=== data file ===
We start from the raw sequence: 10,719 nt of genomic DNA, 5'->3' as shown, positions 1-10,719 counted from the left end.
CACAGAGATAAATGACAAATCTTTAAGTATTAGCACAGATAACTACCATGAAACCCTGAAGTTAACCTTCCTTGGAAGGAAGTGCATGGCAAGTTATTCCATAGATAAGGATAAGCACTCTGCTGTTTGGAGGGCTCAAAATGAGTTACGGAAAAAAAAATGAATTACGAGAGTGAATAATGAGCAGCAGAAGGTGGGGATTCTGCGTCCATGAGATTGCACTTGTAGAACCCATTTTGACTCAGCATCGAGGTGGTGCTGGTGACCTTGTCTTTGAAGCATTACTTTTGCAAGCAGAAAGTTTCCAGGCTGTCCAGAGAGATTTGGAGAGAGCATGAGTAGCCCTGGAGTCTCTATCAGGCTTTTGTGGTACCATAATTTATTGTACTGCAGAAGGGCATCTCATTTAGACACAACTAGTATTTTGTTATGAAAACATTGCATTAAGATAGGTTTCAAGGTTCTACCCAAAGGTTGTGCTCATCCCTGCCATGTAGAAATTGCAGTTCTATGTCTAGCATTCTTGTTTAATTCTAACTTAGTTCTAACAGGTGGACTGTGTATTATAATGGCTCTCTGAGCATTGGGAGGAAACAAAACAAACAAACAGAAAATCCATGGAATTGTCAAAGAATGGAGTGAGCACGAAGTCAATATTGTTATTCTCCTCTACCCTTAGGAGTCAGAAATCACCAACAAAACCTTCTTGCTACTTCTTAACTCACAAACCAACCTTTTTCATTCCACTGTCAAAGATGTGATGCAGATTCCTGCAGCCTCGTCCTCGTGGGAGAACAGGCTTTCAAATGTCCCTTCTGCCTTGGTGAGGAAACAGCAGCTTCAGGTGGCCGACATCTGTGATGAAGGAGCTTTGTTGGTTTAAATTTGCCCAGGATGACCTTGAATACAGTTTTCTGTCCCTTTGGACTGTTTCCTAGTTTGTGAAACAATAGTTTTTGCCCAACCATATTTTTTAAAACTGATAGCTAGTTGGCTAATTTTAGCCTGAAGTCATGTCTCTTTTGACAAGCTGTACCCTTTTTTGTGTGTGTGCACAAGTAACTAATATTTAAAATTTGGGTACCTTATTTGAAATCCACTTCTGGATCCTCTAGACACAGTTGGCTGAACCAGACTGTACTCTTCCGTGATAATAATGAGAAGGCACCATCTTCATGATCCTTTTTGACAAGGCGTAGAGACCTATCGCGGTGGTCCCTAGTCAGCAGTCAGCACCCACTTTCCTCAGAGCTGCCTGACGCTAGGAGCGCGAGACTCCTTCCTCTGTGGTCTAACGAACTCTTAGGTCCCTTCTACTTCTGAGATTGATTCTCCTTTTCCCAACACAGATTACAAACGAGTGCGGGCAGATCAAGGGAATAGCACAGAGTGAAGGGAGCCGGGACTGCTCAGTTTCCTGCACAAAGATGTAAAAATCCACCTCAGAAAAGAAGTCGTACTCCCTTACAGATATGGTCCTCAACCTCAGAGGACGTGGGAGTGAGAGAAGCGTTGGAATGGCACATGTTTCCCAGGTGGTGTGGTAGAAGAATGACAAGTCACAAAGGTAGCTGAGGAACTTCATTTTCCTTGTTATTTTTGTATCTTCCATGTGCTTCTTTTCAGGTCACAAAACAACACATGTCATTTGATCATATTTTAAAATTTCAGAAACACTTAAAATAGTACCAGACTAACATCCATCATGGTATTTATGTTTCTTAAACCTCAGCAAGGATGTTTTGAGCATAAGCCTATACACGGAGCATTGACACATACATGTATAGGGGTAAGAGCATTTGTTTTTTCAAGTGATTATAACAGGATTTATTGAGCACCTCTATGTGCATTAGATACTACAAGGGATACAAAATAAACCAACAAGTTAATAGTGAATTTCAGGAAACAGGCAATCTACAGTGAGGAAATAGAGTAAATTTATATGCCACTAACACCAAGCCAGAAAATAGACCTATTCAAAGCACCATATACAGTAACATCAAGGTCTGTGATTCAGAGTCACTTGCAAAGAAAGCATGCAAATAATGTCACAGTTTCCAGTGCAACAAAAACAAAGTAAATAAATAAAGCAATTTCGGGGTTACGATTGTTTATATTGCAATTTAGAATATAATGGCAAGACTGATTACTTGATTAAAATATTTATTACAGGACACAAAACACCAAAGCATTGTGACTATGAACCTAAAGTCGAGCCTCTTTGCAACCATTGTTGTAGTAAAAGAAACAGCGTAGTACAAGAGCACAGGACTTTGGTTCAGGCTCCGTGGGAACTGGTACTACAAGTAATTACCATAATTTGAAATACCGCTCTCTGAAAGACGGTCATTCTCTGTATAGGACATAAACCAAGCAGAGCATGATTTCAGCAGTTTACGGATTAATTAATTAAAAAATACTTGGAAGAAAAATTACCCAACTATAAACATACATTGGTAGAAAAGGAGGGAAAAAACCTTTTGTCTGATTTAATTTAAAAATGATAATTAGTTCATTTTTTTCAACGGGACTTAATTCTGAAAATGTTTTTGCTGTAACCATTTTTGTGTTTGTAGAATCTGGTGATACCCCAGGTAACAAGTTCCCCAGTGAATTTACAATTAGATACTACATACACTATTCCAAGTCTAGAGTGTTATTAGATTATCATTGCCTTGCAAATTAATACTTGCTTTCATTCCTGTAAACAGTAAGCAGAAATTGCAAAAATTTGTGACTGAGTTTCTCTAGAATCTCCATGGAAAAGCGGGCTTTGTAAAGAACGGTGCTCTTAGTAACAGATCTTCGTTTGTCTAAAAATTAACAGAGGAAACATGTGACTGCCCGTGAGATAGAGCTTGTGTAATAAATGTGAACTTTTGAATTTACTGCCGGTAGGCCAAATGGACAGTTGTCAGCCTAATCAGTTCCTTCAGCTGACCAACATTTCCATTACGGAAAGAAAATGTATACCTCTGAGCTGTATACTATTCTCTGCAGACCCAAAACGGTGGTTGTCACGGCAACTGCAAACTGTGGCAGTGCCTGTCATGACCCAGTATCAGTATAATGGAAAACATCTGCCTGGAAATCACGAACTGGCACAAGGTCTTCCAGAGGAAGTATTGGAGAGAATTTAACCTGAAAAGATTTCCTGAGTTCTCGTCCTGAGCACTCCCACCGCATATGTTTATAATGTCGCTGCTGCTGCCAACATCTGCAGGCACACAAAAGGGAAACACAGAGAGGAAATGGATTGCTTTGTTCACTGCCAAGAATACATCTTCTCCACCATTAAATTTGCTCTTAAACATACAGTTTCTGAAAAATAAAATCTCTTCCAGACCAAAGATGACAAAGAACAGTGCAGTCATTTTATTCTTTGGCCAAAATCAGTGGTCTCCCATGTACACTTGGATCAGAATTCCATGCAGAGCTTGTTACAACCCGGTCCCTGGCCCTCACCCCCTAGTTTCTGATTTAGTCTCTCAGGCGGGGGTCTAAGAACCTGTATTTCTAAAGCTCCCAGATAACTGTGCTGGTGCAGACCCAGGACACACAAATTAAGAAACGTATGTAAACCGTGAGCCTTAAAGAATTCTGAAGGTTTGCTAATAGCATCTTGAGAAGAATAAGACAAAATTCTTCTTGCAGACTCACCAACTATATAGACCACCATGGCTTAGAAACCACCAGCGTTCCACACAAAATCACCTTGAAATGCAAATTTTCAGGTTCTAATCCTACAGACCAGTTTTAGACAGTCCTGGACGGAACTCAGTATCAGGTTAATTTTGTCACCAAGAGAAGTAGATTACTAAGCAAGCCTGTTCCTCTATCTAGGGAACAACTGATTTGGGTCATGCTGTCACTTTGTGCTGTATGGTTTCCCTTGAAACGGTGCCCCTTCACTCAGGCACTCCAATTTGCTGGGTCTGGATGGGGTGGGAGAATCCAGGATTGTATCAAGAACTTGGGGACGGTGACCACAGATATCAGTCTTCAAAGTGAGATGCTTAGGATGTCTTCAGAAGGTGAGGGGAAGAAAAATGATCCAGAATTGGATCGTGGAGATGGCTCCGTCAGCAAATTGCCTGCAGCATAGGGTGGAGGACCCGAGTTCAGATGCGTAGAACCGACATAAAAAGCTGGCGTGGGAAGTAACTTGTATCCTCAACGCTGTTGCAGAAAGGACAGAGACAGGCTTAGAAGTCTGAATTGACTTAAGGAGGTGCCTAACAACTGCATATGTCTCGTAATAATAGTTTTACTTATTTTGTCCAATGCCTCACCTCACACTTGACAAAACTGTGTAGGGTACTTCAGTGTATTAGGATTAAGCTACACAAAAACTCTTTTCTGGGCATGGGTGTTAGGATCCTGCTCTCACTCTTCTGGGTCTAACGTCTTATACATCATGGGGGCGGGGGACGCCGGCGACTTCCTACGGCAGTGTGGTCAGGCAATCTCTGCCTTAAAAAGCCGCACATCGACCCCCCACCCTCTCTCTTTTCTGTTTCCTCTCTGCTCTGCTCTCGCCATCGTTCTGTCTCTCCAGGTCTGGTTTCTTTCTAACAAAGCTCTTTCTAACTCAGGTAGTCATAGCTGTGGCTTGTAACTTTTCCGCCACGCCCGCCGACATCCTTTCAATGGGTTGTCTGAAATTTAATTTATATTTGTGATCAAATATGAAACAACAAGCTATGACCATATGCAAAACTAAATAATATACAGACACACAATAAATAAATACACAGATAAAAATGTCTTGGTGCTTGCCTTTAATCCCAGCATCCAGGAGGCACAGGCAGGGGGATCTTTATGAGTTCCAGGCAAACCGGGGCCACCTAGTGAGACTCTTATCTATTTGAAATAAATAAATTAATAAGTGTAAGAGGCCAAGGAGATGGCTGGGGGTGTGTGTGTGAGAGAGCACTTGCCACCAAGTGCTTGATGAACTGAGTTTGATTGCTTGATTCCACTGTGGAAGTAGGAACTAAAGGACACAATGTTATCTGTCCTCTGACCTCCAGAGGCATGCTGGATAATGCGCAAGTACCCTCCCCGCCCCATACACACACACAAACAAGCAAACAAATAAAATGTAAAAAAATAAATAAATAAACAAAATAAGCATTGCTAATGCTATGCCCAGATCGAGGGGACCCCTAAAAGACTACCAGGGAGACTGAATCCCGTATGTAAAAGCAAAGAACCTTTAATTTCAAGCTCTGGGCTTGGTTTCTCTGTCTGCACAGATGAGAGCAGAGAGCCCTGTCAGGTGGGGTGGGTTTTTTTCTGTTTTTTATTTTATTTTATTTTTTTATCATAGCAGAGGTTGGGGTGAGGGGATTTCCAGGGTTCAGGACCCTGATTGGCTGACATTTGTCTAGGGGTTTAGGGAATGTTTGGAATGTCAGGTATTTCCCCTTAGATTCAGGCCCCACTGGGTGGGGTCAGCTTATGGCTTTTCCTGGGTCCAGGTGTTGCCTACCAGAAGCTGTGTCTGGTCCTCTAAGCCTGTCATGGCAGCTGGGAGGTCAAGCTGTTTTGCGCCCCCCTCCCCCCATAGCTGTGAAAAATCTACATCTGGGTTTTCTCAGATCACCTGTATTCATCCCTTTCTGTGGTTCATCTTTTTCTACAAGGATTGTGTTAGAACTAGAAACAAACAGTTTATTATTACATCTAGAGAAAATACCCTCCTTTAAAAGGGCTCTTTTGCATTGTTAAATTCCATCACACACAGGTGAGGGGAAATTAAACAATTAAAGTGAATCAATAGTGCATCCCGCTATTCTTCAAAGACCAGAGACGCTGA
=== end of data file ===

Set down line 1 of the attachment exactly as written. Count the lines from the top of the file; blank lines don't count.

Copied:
We start from the raw sequence: 10,719 nt of genomic DNA, 5'->3' as shown, positions 1-10,719 counted from the left end.